What it means. Grid is a basic term when it comes to providing electricity to end users, be they homeowners, schools, factories, hospitals, or office buildings. It refers to the infrastructure that delivers electricity from the point of generation to the consumer. Grids consist of a transmission system, which moves electricity from power plants to substations, and a distribution system, which sends it along to the users.
A smart grid uses the same basic infrastructure but overlays it with modern technology. Smart grids are supposed to offer several advantages over traditional versions. They are self-monitoring, meaning they can identify overloads in the system and prevent blackouts; are more secure against human attacks and natural disasters; give users real-time information about their consumption, paving the way for variable pricing, smart appliances, and more efficient usage (leading, in turn, to lower utility bills); and are compatible with sources of green power.
Why the buzz? The gains of smart-grid technology are many, but until recently they've also been mostly theoretical—even after Title XIII of the Energy Independence and Security Act of 2007 called for the construction of a 21st-century electric system. But earlier this year, Xcel Energy announced that it had tapped Boulder, Colorado, to be the first Smart Grid city in this country. Besides being manageable in size, the 100,000-person city sits near several key research institutes and is home to what one Xcel rep termed early adopters, folks who aren't afraid to try something new. (Would that make them alpha geeks?) The announcement was big news for Boulder.
"We're very excited to be a partner," said Jonathan Koehn, the city's environmental-affairs manager. "It promises to be a great demonstration of what smart grids can do to benefit consumers and utility companies."
The project will unfold in phases over the next few years. Two substations have been upgraded with smart technology, and by the end of the year, 15,000 Boulderites will be equipped with smart meters that allow them to monitor their power usage online. The meters are free to anyone who opts into the program, with Xcel and its SmartGridCity partners picking up the tab.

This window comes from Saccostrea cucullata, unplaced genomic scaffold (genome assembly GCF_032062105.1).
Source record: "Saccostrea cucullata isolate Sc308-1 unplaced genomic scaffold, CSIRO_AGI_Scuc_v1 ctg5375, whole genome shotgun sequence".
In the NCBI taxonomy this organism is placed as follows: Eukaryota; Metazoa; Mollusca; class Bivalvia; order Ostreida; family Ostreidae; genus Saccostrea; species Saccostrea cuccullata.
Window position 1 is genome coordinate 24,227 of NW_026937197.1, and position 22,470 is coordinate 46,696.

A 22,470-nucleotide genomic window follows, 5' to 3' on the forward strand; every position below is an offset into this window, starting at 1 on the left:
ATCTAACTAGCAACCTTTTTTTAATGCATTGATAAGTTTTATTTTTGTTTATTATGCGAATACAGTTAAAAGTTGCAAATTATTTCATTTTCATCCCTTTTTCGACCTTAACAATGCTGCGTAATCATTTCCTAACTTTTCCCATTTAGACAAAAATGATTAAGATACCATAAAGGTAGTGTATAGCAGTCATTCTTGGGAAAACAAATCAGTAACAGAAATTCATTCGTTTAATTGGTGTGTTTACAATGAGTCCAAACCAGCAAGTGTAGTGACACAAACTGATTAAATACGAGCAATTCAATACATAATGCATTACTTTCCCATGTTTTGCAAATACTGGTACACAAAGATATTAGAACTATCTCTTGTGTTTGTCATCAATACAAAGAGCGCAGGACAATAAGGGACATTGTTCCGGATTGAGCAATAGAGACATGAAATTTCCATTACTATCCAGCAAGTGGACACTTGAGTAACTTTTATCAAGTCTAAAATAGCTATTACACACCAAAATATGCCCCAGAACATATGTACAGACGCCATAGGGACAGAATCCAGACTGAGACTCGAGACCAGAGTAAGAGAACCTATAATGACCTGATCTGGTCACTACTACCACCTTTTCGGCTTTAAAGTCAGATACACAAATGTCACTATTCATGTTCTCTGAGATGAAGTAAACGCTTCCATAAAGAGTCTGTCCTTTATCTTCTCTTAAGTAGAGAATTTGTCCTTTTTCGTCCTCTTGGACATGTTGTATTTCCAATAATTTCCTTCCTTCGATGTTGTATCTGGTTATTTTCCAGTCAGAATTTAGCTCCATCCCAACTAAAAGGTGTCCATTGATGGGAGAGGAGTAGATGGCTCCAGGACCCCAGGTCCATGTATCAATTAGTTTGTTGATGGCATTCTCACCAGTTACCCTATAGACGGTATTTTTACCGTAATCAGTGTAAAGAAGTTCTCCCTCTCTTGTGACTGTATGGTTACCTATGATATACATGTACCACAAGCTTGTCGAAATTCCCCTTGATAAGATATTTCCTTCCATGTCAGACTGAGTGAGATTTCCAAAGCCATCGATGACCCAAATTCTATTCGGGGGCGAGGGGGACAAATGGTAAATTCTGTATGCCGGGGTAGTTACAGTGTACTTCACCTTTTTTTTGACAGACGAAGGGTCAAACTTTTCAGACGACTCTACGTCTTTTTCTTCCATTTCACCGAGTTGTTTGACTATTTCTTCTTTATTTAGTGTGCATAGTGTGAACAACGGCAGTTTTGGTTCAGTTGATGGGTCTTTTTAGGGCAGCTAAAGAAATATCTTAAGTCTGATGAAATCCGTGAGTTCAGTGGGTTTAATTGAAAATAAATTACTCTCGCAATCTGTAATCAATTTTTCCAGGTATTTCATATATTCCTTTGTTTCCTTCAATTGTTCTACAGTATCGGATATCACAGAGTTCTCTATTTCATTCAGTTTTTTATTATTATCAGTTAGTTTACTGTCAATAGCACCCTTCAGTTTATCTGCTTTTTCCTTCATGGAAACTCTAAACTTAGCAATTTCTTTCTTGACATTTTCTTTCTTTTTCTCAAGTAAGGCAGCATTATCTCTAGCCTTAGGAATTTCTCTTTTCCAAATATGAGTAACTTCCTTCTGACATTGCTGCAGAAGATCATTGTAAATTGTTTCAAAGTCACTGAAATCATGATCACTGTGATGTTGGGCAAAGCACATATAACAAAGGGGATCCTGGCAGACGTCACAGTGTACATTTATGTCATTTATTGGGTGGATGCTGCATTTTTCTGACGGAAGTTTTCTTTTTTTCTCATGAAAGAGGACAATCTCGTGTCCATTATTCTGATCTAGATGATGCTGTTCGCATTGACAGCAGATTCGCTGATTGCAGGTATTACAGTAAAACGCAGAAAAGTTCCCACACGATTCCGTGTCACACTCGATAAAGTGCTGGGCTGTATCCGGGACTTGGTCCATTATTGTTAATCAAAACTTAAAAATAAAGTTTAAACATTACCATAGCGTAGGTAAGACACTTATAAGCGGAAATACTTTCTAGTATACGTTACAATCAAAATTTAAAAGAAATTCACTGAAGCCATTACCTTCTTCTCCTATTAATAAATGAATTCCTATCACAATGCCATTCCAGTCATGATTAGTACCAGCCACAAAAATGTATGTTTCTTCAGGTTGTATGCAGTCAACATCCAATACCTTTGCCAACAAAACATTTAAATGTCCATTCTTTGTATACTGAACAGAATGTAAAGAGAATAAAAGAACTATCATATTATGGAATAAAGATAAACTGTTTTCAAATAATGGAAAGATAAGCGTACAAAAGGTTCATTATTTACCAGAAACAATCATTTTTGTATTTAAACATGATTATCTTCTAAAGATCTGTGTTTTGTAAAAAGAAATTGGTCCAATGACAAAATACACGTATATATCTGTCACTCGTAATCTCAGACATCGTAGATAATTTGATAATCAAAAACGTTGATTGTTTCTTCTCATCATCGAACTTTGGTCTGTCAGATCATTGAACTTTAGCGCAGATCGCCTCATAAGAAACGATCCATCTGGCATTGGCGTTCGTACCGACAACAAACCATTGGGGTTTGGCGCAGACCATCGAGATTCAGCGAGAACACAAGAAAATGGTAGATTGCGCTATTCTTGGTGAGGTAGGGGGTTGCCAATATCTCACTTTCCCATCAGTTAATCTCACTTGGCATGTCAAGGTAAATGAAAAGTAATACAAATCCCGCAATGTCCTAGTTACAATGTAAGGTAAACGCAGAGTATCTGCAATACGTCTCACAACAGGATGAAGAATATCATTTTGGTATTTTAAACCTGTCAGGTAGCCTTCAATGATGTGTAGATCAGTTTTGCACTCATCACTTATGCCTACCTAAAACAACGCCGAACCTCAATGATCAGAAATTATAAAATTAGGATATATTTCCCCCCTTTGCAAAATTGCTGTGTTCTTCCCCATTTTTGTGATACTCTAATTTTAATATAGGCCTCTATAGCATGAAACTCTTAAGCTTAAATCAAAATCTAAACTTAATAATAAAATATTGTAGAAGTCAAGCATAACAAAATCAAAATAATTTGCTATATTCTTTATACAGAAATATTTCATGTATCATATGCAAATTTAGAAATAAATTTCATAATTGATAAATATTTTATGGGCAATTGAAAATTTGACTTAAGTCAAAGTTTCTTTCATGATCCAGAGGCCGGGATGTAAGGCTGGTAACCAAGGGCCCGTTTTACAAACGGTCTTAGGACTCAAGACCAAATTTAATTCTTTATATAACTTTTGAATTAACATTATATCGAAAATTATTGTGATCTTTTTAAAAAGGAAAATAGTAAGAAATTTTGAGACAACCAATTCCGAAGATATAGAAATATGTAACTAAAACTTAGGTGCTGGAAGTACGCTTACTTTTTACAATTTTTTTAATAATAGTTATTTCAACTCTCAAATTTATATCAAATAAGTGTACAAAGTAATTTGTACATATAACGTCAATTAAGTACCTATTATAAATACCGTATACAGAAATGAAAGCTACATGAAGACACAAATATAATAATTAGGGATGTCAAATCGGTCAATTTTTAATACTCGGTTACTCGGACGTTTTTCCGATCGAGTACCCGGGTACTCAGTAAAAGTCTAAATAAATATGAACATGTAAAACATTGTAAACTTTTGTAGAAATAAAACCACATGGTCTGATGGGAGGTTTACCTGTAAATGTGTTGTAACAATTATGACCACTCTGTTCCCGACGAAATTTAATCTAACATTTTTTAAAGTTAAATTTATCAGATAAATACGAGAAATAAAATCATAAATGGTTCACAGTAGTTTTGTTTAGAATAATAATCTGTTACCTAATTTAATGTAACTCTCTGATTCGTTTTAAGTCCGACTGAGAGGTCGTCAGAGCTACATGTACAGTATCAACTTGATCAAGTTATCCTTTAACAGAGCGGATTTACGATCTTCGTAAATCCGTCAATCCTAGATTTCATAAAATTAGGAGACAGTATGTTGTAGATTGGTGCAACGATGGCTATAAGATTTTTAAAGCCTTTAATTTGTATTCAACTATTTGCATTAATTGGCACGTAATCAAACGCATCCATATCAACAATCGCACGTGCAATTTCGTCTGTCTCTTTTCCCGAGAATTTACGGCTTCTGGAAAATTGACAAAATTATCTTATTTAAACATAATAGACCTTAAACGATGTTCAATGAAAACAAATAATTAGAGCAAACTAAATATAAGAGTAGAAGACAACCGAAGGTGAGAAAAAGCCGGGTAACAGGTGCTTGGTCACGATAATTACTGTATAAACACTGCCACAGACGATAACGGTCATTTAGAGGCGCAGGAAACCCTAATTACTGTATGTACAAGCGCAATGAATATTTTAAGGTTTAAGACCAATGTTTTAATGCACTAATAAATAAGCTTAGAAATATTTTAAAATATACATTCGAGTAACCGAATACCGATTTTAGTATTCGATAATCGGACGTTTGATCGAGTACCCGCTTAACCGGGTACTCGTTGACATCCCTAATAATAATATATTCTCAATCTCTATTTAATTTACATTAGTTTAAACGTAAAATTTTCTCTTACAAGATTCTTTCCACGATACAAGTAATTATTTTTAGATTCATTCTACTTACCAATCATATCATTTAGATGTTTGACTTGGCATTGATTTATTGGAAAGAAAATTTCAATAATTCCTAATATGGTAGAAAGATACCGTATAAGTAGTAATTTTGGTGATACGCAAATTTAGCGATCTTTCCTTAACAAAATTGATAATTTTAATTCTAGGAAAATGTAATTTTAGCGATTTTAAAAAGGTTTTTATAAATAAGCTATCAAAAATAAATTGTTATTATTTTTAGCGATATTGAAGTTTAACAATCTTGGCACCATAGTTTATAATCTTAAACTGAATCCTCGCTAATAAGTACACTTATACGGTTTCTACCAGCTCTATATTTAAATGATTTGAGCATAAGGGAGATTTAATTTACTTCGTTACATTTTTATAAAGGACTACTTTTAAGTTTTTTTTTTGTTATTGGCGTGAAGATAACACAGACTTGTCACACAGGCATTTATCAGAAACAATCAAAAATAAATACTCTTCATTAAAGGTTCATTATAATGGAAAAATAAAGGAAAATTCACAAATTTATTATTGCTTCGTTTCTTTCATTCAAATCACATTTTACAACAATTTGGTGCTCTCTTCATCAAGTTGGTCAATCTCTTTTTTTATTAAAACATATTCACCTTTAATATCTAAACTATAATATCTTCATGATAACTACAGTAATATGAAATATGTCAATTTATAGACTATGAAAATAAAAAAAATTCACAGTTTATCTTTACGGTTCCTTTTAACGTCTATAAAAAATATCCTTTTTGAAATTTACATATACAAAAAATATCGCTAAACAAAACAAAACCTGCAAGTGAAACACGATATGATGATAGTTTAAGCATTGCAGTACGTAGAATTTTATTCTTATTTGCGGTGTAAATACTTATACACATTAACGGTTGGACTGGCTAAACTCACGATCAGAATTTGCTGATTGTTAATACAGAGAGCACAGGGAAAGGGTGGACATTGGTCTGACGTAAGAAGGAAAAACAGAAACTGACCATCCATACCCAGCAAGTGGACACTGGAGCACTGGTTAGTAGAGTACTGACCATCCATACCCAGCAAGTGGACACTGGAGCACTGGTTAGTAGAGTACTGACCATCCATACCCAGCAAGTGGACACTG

As smart grids spread throughout the country, figuring out who should pay for the smart meters has become a source of debate. Frederick Butler, commissioner of the New Jersey Board of Public Utilities and cochair of the National Association of Regulatory Utility Commissioners-Federal Energy Regulatory Commission Smart Grid Collaborative, puts the cost of a meter at $100 to $200, though that price is expected to fall as the technology matures. "It's a work in progress," says Butler. "The smart grid really has potential, so we want to deploy it in a way that doesn't turn people off, but rather gets them excited."
Central to the discussion is determining who benefits from smart grids: utility companies or customers. "Once we fully identify the benefits, we can assign an appropriate cost allocation," says Butler. Any costs covered by consumers will likely be in the form of a surcharge on their bills for a year or two. But not in Boulder, where early adoption has its perks.—Daniel DiClerico